A High School Economics Guide

Supplementary resources for high school students

Definitions and Basics

Human Capital, from the Concise Encyclopedia of Economics

To most people capital means a bank account, a hundred shares of IBM stock, assembly lines, or steel plants in the Chicago area. These are all forms of capital in the sense that they are assets that yield income and other useful outputs over long periods of time.

But these tangible forms of capital are not the only ones. Schooling, a computer training course, expenditures of medical care, and lectures on the virtues of punctuality and honesty also are capital. That is because they raise earnings, improve health, or add to a person’s good habits over much of his lifetime. Therefore, economists regard expenditures on education, training, medical care, and so on as investments in human capital. They are called human capital because people cannot be separated from their knowledge, skills, health, or values in the way they can be separated from their financial and physical assets….


Video introduction and comprehension quiz on human capital from EconEdLink.

Basic overview of capital and human capital at Khan Academy:

Human Capital and Signaling at Marginal Revolution University:

In the News and Examples

If going to college is such a great way to boost human capital, should governments invest in more of it? “Are Government ‘Investments’ in Higher Education Worthwhile?” by George Leef at Econlib, December 1, 2008.

Advocates contend that raising the “educational attainment” of the populace (i.e., more years spent in formal schooling) results in a labor force that is better trained and more capable… The conventional wisdom holds that students who go through college learn a lot that makes them more valuable as workers, but today’s college experience often fails to do that.

Is the value of education (especially higher education) really increases in human capital, or is its value merely a function of signalling? Listen to Bryan Caplan on The Case Against Education at EconTalk:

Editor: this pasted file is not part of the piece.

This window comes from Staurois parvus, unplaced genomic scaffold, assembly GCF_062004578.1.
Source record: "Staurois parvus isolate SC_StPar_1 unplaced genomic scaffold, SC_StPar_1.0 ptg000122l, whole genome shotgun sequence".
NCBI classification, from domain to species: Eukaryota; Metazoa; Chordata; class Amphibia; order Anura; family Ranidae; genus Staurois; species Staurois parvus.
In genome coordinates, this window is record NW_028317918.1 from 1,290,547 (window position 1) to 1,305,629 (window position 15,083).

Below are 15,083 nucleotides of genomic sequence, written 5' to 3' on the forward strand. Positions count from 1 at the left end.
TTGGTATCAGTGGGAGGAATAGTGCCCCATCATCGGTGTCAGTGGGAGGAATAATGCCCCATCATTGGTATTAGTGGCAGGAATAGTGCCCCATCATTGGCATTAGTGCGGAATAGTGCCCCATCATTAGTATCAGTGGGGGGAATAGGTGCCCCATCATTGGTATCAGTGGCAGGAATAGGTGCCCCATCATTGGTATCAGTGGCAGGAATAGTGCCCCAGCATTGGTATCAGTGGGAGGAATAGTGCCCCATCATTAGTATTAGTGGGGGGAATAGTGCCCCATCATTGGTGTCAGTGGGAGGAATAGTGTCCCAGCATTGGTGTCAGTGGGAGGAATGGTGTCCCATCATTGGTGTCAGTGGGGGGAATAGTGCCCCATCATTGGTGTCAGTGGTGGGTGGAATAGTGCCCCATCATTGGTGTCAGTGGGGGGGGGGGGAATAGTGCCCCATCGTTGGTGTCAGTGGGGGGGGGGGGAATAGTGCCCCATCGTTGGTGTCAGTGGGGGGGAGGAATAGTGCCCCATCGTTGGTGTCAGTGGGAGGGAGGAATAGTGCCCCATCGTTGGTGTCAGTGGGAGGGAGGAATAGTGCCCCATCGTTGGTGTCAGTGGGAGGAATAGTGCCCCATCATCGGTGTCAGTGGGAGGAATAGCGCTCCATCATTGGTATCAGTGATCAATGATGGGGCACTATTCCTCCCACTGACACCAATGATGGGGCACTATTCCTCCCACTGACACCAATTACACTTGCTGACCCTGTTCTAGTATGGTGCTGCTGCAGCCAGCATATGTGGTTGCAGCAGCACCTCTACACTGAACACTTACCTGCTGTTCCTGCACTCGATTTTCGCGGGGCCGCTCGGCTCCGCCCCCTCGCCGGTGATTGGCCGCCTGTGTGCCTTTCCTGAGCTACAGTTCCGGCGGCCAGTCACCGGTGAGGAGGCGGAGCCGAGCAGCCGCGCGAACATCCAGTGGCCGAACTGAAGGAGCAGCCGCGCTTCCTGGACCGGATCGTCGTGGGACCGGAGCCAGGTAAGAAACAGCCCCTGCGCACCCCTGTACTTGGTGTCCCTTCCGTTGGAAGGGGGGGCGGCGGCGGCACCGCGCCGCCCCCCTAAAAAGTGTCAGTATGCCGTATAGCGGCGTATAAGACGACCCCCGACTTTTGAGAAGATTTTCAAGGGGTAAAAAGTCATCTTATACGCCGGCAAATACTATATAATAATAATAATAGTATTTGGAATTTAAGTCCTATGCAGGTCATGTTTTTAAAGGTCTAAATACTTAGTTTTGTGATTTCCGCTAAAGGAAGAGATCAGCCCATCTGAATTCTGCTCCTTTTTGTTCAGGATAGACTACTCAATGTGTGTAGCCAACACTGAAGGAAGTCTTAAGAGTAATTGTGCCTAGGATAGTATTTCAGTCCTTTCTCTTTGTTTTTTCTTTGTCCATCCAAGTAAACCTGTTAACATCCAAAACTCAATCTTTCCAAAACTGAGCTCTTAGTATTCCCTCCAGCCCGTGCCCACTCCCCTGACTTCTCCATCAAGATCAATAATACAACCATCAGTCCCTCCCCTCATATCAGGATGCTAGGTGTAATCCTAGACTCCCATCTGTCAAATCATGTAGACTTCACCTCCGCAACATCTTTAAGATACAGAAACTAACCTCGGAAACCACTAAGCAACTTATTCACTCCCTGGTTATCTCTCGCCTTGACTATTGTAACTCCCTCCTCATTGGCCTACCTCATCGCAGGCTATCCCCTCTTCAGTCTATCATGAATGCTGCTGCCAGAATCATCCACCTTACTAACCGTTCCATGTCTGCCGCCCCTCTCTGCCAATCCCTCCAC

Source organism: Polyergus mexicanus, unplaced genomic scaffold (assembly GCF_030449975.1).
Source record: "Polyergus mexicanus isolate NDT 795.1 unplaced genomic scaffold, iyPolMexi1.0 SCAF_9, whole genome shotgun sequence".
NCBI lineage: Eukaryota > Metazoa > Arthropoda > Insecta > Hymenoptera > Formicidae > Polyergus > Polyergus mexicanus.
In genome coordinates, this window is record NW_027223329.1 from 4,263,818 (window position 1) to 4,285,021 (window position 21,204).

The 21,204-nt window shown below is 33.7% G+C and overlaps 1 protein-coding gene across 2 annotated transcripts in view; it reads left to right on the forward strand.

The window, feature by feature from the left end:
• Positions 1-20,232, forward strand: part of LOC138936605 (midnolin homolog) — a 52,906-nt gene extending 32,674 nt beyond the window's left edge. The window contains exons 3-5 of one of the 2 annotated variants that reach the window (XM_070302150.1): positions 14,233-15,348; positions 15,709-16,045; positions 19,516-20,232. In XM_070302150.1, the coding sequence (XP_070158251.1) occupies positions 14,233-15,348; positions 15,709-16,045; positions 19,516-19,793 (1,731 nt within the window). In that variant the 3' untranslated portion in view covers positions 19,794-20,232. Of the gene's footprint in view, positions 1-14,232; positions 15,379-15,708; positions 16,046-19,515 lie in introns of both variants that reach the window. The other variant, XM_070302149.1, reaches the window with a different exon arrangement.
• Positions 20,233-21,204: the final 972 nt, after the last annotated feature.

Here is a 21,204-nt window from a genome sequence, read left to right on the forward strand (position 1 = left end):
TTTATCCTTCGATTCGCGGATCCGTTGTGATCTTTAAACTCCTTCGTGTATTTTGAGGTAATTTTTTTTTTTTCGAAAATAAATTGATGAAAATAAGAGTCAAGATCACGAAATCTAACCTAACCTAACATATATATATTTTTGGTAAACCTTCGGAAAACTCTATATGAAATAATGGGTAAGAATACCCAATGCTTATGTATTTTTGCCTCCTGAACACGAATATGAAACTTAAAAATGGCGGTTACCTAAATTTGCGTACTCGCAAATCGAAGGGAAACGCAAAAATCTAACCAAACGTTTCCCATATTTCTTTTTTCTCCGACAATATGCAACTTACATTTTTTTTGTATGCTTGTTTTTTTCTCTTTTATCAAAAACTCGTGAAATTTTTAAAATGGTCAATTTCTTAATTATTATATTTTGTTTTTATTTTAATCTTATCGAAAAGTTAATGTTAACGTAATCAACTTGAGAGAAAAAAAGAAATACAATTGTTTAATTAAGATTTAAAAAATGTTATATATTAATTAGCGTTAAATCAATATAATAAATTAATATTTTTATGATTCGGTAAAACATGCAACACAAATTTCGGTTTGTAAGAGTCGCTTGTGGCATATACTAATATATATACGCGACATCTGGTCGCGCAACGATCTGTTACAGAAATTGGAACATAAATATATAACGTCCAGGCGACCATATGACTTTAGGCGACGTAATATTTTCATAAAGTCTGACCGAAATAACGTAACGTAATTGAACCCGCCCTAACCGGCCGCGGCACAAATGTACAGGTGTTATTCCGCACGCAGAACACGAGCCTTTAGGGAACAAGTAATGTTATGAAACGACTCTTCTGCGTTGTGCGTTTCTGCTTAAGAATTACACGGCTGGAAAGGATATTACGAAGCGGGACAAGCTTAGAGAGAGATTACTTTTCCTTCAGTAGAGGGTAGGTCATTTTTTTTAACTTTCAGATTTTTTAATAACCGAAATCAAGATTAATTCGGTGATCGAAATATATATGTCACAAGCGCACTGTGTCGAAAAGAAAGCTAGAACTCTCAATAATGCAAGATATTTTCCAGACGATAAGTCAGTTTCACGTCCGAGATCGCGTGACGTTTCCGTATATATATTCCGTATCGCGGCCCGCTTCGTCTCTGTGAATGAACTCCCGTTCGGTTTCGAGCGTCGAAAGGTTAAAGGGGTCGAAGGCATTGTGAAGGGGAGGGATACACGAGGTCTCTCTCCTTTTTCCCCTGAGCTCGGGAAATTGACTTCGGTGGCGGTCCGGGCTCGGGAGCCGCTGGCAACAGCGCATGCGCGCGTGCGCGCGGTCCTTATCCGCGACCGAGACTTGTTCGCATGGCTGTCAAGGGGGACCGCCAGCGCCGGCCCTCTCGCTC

Caplan argues that very little learning takes place in formal education and that very little of the return to college comes from skills or knowledge that is acquired in the classroom. Schooling, he concludes, as it is currently conducted is mostly a waste of time and money. Caplan bring a great deal of evidence to support his dramatic claim and much of the conversation focuses on the challenge of measuring and observing what students actually learn.

See also Learning How (Not) to Learn, an EconTalk Extra to complement Caplan’s episode (above).

Econ Duel: Is Education Signaling or Skill Building? at Marginal Revolution University:

Dan Pink on How Half Your Brain Can Save Your Job. EconTalk podcast episode, June 11, 2007.

Author Dan Pink talks about the ideas in his book, A Whole New Mind: Why Right-Brainers Will Rule the Future. He argues that the skills of the right side of the brain—skills such as creativity, empathy, contextual thinking and big picture thinking—are going to become increasingly important as a response to competition from low-wage workers overseas and our growing standard of living….

Weinberger on Everything is Miscellaneous and the Wonderful World of Digital Information. EconTalk podcast episode, June 18, 2007.

Author David Weinberger, a fellow at Harvard’s Berkman Institute for Internet and Society, talks with EconTalk host Russ Roberts about the ideas in his latest book, Everything is Miscellaneous: The Power of the New Digital Disorder. Topics include the differences between how we organize and think about physical and digital information, the power of the internet to let us consume information in unique and customized ways and the implications for retailing, politics and education….

A Little History: Primary Sources and References

Gary Becker. Biography of Nobel Prize winner Gary Becker from the Concise Encyclopedia of Economics

… In the early 1960s Becker moved on to the fledgling area of human capital. One of the founders of the concept (the other being Theodore Schultz), Becker pointed out what again seems like common sense but was new at the time: education is an investment.

A Conversation with Gary Becker, an Intellectual Portrait.